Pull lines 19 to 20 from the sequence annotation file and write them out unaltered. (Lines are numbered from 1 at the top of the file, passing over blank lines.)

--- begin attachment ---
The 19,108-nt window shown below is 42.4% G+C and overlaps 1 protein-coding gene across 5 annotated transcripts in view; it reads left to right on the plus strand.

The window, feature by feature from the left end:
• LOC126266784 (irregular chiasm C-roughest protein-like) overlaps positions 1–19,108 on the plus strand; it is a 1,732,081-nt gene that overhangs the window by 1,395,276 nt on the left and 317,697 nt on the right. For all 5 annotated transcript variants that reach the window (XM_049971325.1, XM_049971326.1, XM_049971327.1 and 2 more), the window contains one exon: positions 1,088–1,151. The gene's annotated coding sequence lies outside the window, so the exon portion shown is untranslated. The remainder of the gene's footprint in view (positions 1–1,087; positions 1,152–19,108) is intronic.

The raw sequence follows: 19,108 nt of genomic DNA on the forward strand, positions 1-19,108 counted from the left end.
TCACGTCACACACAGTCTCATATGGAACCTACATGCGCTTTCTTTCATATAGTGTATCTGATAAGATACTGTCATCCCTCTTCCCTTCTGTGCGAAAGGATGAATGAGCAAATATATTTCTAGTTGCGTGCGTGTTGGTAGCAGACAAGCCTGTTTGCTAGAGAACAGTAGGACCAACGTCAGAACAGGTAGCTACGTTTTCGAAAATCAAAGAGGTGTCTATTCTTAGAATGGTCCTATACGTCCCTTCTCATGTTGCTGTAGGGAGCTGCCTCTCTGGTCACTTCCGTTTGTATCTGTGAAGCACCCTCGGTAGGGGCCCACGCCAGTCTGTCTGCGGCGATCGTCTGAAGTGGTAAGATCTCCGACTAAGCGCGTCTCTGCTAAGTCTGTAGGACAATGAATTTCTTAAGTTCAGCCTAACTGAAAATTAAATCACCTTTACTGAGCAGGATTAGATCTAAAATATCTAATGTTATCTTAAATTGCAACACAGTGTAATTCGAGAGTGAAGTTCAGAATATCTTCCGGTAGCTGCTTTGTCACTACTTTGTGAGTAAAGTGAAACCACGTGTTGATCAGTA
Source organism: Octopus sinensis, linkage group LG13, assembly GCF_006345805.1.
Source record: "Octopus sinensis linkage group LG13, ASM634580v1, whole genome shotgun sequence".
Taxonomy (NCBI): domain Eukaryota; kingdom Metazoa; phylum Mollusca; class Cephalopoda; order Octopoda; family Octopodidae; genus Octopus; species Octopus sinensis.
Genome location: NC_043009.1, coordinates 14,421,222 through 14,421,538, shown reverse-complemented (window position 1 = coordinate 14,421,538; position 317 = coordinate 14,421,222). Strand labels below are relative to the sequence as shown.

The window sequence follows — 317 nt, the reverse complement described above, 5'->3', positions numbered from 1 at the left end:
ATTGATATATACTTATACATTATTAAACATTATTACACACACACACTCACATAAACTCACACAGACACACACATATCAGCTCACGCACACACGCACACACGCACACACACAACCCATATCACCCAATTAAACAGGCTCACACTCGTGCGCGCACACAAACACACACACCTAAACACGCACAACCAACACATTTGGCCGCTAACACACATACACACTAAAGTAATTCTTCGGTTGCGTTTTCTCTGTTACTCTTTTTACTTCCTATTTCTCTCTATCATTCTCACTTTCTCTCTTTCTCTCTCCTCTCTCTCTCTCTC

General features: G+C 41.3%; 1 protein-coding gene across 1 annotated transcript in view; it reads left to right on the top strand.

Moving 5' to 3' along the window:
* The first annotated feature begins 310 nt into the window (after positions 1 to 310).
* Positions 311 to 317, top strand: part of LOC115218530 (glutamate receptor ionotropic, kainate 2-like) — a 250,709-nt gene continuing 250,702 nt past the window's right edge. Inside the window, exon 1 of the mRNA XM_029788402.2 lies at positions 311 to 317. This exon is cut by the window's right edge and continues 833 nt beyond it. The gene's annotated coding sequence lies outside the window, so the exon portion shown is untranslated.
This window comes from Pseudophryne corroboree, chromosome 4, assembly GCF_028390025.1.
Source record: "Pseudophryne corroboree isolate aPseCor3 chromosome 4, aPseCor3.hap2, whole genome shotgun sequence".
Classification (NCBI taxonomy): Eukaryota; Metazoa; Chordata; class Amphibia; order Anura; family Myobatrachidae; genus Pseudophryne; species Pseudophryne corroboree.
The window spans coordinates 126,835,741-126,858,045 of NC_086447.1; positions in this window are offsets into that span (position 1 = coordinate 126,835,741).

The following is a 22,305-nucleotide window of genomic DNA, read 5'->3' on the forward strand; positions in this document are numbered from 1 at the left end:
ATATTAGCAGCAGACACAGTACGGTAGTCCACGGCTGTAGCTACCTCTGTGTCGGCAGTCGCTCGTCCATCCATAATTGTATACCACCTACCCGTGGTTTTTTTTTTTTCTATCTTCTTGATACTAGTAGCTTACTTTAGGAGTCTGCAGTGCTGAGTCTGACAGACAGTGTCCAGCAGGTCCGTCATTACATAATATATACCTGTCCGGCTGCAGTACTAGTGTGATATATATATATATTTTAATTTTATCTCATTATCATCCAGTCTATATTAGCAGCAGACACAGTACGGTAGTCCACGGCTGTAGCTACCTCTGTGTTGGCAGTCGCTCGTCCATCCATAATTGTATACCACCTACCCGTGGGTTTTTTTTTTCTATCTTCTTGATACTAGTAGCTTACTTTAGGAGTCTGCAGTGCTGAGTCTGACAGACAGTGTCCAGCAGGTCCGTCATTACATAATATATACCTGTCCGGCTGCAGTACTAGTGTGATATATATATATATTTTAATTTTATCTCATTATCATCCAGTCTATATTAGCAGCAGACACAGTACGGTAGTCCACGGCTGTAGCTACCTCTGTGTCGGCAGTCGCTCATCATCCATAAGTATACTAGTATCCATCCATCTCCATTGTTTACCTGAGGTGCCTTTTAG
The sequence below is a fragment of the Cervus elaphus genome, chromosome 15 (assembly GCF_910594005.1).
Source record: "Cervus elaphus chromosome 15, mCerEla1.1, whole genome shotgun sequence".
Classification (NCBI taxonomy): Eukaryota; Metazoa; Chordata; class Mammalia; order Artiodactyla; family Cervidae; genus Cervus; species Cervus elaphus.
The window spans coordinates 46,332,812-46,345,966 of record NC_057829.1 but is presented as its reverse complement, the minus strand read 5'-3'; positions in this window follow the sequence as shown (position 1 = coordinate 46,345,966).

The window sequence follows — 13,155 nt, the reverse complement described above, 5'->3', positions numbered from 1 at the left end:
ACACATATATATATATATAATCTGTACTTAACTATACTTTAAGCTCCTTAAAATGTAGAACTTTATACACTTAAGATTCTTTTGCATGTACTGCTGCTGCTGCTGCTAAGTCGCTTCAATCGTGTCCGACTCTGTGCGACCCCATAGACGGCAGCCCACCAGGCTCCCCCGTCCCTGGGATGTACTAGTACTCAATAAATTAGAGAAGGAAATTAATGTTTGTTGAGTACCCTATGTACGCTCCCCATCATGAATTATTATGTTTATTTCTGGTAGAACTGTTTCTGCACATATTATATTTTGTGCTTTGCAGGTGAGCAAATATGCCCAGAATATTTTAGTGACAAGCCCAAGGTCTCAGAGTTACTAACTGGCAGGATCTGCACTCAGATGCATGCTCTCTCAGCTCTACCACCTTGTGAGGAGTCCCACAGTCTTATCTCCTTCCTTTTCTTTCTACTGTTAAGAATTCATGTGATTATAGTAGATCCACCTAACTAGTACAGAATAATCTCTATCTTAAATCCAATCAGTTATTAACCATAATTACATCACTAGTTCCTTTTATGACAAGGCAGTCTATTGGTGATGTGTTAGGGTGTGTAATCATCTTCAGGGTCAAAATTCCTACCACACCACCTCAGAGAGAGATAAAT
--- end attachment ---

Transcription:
The window spans coordinates 126,835,741-126,858,045 of NC_086447.1; positions in this window are offsets into that span (position 1 = coordinate 126,835,741).

The following is a 22,305-nucleotide window of genomic DNA, read 5'->3' on the forward strand; positions in this document are numbered from 1 at the left end: